Pot roast for a winter's day


For old-fashioned comfort on a cold winter’s night, look no further than Plain Jane pot roast. Like most comfort foods, tradition trumps exotic spices; you’ll find no fancy footwork here. The key to this braising technique is to roast the meat in a relatively small amount of liquid. A heavy-bottomed pot with a tight fitting lid is essential. You have a bit of work up front, but not much coddling. And if you add vegetables to the pot at the end of cooking, you will be rewarded with a one-dish meal.

Paramount to the success of pot roast is the right cut of meat. A chuck roast, which comes from the front part of the animal, is particularly suited to slow braising. The muscle fibers break down slowly during cooking and the marbling of fat between the fibers melts, giving the roast good flavor and a tender texture. Ask the butcher to tie it for you to keep if from falling apart while it cooks. Other leaner cuts of meat such as a bottom round roast or eye round roast may look appealing but they will be stringy enough to disappoint you. The braising pot is important, too. It should be large enough to accommodate the roast, but not so large as to leave the meat swimming in liquid. A six-quart pot or thereabouts is optimal.

Pot roast is even better the next day if you can resist diving in after so many hours of beefy aromas filling your kitchen. When the meat is tender, remove it from the pot and allow it to cool for about half an hour. Wrap it snugly in foil and refrigerate it for up to two days.  Refrigerate the sauce and vegetables separately. About an hour before serving, set the oven at 350 degrees. Skim and discard the fat from the sauce and heat it in a saucepan. Slice the meat and place it in a baking dish. Surround the slices with the vegetables and pour the sauce over them. Cover loosely with foil and heat in the oven until hot all the way through, from 20 to 30 minutes. Then sit down to a meal worthy of a Norman Rockwell painting.


Slow-cooked pot roast with potatoes, carrots, and onions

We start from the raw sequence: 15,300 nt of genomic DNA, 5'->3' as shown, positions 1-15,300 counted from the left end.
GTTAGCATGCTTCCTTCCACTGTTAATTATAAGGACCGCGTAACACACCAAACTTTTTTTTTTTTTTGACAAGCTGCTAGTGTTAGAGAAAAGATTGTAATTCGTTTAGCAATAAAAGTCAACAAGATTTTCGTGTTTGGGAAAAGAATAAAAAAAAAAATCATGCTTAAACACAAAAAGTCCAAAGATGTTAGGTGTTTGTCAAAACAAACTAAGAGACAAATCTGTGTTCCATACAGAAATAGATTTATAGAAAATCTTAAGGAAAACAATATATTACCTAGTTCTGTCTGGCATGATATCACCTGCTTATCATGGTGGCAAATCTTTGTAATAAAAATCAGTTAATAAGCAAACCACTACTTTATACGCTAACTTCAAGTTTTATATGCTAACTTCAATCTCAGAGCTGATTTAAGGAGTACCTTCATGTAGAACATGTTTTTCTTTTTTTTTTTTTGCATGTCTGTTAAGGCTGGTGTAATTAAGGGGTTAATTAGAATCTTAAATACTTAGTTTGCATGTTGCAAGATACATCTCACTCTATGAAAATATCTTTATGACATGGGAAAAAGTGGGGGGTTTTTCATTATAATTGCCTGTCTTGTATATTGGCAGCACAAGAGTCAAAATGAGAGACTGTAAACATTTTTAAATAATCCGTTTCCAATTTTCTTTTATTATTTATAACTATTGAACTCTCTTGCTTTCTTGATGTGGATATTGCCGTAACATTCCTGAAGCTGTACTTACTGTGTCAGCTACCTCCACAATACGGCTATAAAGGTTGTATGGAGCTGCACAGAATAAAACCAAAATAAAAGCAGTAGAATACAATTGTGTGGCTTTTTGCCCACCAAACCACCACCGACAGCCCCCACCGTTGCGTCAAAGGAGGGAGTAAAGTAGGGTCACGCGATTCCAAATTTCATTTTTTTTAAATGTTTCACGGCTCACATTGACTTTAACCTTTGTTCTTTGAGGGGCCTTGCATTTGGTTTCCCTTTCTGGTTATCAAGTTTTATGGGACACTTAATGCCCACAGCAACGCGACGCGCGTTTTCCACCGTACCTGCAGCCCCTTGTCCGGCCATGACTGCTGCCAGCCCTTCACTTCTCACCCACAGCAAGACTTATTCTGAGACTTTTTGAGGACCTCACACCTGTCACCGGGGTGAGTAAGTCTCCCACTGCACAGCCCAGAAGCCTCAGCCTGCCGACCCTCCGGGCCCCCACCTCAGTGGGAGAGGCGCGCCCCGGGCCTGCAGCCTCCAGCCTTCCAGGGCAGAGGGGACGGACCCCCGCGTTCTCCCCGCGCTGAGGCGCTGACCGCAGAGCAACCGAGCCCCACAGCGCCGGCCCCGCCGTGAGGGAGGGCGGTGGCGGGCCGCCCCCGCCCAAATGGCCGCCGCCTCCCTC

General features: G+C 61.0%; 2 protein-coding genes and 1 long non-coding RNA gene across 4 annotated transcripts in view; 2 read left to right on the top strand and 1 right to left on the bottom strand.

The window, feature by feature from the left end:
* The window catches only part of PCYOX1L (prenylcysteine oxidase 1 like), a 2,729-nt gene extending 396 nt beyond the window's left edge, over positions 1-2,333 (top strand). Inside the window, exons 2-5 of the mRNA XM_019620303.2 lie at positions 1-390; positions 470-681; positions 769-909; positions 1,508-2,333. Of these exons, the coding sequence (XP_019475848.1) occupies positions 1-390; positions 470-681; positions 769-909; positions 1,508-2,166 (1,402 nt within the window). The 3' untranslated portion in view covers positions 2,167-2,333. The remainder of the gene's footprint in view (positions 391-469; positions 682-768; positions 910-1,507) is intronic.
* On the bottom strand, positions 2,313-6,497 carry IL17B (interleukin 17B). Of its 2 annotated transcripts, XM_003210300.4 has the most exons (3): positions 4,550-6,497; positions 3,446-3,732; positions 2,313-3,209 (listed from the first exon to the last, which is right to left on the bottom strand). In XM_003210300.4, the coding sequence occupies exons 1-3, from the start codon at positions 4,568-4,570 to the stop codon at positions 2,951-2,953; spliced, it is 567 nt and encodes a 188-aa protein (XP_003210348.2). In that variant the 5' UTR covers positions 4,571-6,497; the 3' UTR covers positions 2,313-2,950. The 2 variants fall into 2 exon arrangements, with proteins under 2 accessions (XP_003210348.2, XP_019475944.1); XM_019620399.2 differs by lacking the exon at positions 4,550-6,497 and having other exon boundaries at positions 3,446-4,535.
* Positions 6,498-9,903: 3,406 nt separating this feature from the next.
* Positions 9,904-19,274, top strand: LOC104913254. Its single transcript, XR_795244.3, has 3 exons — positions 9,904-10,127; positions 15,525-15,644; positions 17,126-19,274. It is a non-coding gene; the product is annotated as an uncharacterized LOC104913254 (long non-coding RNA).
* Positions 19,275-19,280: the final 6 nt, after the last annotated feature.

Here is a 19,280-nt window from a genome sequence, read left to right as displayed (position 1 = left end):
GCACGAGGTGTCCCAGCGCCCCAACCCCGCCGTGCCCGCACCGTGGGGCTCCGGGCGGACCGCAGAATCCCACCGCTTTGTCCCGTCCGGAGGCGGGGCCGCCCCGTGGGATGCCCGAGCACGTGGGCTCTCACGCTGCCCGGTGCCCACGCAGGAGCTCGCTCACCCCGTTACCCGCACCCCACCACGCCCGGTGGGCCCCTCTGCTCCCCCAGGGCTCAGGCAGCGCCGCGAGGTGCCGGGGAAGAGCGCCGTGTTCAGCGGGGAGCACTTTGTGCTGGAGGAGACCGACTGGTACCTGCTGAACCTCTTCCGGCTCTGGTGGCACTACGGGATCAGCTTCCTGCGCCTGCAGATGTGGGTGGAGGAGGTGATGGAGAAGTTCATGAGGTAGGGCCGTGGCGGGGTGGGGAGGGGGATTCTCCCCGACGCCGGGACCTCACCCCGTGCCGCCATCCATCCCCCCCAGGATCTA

Serves 6


3 1/2 to 4 pounds boneless chuck roast, tied with butcher twine
Salt and pepper, to taste
2 tablespoons vegetable oil
1 medium onion, finely chopped
1 carrot, finely chopped
1 stalk celery, finely chopped
1 tablespoon tomato paste3 tablespoons flour

3 sprigs fresh thyme, or 1/2 teaspoon dried thyme
2 bay leaves
1 1/2 cups red wine
2 cups chicken stock

1. Set the oven at 300 degrees. Have on hand a large ovenproof casserole with a lid. Sprinkle the roast generously all over with salt and pepper.

2. In the casserole over medium-high heat, heat the oil. Brown the roast for 2 to 3 minutes on a side until browned all over (total browning time is 8 to 10 minutes). Resist the urge to turn too soon or often; the meat will release easily from the pot after a couple of minutes. Transfer to a plate.

3. Add the onion, carrot, and celery to the pot and cook for 5 minutes. Stir in the tomato paste and cook, stirring, for 2 minutes. Sprinkle in the flour, and cook, stirring, for 1 minute. Add the thyme, bay leaves, wine, stock, and salt and pepper to taste. Set the meat on top. Bring the liquid to a simmer. Cover the pot and transfer it to the oven. Cook for 3 1/2 hours, turning every hour. Remove the pot from the oven and add the vegetables.


1 pound (about 18) small waxy potatoes such as yellow or red creamers, halved
6 carrots, halved lengthwise and cut into 2 1/2-inch pieces
12 small boiling onions, peeled
2 tablespoons chopped parsley (for garnish)

1. Add the potatoes, carrots, and onions to the pot. Cover, and return it to the oven. Cook for 45 minutes to an hour, or until the vegetables are tender. (Total cooking time for meat and vegetables is about 4 1/2 hours.)

2. Transfer the roast to a carving board and cover it loosely with foil to keep warm. With a slotted spoon, transfer the potatoes, onions, and carrots to a plate. Cover and keep warm.

3. Remove the thyme and bay leaves from the pot and allow the liquid to settle. With a large spoon, skim off and discard the fat that rises to the surface. Taste, and season with more salt and pepper, if you like.

4. Slice the roast, discarding the string as you slice, and transfer the meat to a platter. Surround it with the vegetables and pour some of the sauce over the meat. Sprinkle with parsley and pass extra sauce separately.







Posted on January 30, 2016 .